"I like fast cars as well but I always felt it was important to connect with the city. I grew up on the streets. I'm a normal guy and that's why I don't always have to take out my car."
He joined Arsenal in 2012 as Robin van Persie was leaving the club for Manchester United. Did that lead to pressure to fill big boots?
"I don't feel stress when I play any game or training or when I join a club. I'm just confident and this was the same at Arsenal.
"When I look back at my stats per game, I think it was OK. I had nearly three fantastic years at Arsenal. It was the first time I was out of Germany but I enjoyed playing at such a big club."
He's like a father, very humble, he's very respectful, he's very calm and this is what a club needs. He never got loud or stressed. What he did for Arsenal, I think he's the main guy.
It's clear from the chat that Podolski still has great affection for his former club so he has naturally been disappointed at how recent years have gone.
"The potential of what the club has, it has not been good enough. I think they know it themselves. They have the potential, the history, the facilities and I think they have the money as well.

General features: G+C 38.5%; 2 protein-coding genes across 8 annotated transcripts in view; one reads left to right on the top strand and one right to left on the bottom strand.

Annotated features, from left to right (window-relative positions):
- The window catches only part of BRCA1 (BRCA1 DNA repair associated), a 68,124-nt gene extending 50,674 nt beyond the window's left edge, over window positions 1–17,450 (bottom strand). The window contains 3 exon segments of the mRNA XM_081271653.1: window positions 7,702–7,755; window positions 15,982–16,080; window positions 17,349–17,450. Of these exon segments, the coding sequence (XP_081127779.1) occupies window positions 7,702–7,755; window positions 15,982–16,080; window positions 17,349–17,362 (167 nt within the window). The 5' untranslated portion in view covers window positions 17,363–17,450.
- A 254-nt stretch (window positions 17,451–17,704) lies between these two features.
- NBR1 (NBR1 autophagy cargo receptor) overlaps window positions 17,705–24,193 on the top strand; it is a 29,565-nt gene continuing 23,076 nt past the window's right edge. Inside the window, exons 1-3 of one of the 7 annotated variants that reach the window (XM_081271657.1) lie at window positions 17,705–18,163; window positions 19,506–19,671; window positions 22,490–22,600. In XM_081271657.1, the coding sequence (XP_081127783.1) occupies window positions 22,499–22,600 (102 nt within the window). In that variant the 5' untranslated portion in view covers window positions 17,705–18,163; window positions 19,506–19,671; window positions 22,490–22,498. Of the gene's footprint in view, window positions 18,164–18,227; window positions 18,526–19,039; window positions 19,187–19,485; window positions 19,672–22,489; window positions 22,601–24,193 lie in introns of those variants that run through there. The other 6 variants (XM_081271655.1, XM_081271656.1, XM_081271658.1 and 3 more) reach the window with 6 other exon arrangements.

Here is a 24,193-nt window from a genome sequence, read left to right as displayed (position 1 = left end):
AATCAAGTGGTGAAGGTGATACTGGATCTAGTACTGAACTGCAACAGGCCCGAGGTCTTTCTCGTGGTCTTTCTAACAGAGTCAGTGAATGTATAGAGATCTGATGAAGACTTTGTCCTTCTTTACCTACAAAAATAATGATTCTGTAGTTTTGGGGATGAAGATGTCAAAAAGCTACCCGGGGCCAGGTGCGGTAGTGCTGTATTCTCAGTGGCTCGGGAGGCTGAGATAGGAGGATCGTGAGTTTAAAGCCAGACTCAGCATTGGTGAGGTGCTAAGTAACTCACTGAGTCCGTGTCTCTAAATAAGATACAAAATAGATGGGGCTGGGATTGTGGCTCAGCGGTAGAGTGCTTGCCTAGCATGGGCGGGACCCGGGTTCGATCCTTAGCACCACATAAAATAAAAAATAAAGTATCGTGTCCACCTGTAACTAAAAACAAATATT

"A club like Arsenal has to play every year for the Champions League. Of course, the Premier League is hard and even against the smaller teams. It's not like other leagues with two or three teams fighting for the title."
Shkodran Mustafi told Sky Sports News on Monday that Mikel Arteta had united every member of the squad in the week Unai Emery suggested Podolski's former international teammate Mesut Ozil should "analyse his attitude and commitment".
"There is no discussion for me, he is a great player," says Podolski of Ozil. "Sometimes there is a problem with a coach or there could be an injury, things that happen in football and you have to deal with this situation sometimes.
"I think it's a better fit than before (Ozil and Arteta). They have played together and know each other. Ozil is back on the pitch and the games I have seen he is doing much better than with the former coach.
"Sometimes you have a coach and you can not deal with him. He can have a different view of football. Arteta is back at Arsenal and you see the team is much more organised, more fight and discipline.
"I hope they can build a good team for the next couple of years. They can do it but they have to work together."
Aubameyang's Real link
One potential problem for the club is a fresh link to Real Madrid around striker Pierre-Emerick Aubameyang.
"When you have a fantastic season like he had, many clubs are interested. When a player has a wish to play for a big team or a dream to play in Italy or Spain, or like Aubameyang and his link with Real Madrid...